Postscript: Once again, in the course of letting a piece “breathe” for a couple of weeks, serendipitously (as though to confirm the timeliness of the telling), Dan and I went to see a play we knew basically nothing about last night – the description given online was extremely vague. It turned out to have been so with good reason as to know more than that “Rainbow Scars”, as it was titled, was a production about the complexities of life in post-apartheid yet still highly-racialised South Africa would have ruined its plenty profound surprises. The central plot was about a “born free” black teen who had been adopted by a white family. On seeing it, I felt affirmed in the fact that much of the writer’s musings (and implied conclusions, if any) were along the lines of my own. So, here’s agreeing with the play in celebrating 19 years of South Africa’s freedom with a sober reflection on the importance of raising racially conscious and linguistically capable black-kids-with-white-parents!

6 thoughts on “Raising Interracially Adopted Black Babies – Part 2

  1. Pingback: Raising Interracially Adopted Black Babies – Part 1 | Mixed Up on Cecil Road

  2. Hi guys, nice post. Although as a mom in a interracial couple who has adopted a South African black child I felt quite scolded.
    Plenty of ‘shoulds’ and ‘oughts’.

    While I agree that teaching my (“biologically” zulu) son to speak Xhosa will give him an advantage, and we plan to do so, I can’t help wondering why just the child should be encouraged to learn a vernacular (how I could think that word without Trevor Noah in my head). Surely a more inclusive way of embracing African culture would be for the whole family to learn a vernacular, attend a traditional wedding and funeral, spend a long holiday living in a rural homestead, and have friends of all cultures. Sending the black child off to learn a black language surely just creates more “us” and “them”, even between bio and adopted siblings.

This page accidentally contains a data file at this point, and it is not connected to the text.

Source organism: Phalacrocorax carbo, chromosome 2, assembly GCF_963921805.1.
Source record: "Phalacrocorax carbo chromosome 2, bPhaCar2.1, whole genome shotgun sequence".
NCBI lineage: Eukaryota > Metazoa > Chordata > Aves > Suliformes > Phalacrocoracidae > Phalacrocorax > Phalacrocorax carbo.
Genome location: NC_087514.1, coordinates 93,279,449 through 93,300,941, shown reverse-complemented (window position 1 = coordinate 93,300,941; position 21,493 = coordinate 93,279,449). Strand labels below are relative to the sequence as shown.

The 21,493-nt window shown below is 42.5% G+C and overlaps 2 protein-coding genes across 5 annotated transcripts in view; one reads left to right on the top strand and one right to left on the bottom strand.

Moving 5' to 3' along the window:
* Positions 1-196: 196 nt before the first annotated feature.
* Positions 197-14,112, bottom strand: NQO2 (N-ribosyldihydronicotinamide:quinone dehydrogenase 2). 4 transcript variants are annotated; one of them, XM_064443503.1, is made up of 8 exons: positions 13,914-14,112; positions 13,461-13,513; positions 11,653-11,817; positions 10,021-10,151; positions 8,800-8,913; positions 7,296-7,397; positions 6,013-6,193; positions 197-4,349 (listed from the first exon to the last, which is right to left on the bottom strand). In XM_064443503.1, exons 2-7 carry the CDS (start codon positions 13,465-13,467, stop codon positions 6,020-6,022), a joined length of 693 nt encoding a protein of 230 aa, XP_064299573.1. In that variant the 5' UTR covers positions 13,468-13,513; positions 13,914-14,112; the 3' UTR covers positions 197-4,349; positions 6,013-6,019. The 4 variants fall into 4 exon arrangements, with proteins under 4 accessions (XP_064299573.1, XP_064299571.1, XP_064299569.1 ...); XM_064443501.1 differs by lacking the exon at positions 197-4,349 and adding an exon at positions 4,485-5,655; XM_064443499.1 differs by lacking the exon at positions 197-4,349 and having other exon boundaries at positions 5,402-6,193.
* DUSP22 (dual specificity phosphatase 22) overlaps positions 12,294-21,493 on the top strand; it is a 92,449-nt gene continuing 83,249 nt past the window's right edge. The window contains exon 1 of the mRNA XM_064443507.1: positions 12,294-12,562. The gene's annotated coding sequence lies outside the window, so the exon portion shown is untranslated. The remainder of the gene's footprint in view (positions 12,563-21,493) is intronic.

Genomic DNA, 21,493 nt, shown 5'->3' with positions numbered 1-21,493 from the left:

Do you guys have kids?

    • Hi Ruth,
      Thanks for your sharing. Sorry you felt scolded – certainly wasn’t intended. (An aside: that’s the reason we typically don’t do opinion posts, but focus on sharing our own experiences … Much less likely to make people feel like you’re telling them how to live their lives that way … This was an unusual exception as mentioned at the start of the blog.)
      Anyway, I couldn’t agree more about the ideal being for the whole family to learn a “vernacular” language. I tried to gently suggest that in the post. But, I guess what I meant to drive home was that, even if the adopted family feels they can’t or don’t want to fully immerse themselves in the baby’s “biological” culture, they should at least give the baby the tools to do so when s/he is old enough to finally choose for him/herself. But, definitely, first prize is for the whole family to partake in the cultural and linguistic lessons.
      On your last question, I’m sorry to say that we’re not parents yet but look forward to hopefully being so blessed one day. I’m sure we’ll realise just how hard this all is once we have our own kids and are trying to teach them the Zulu language and culture in a world where they’re mostly surrounded by the English language and American culture. Then, maybe I’ll blog about just how hard my convictions are to implement in practice. More power to you for already doing the hard work!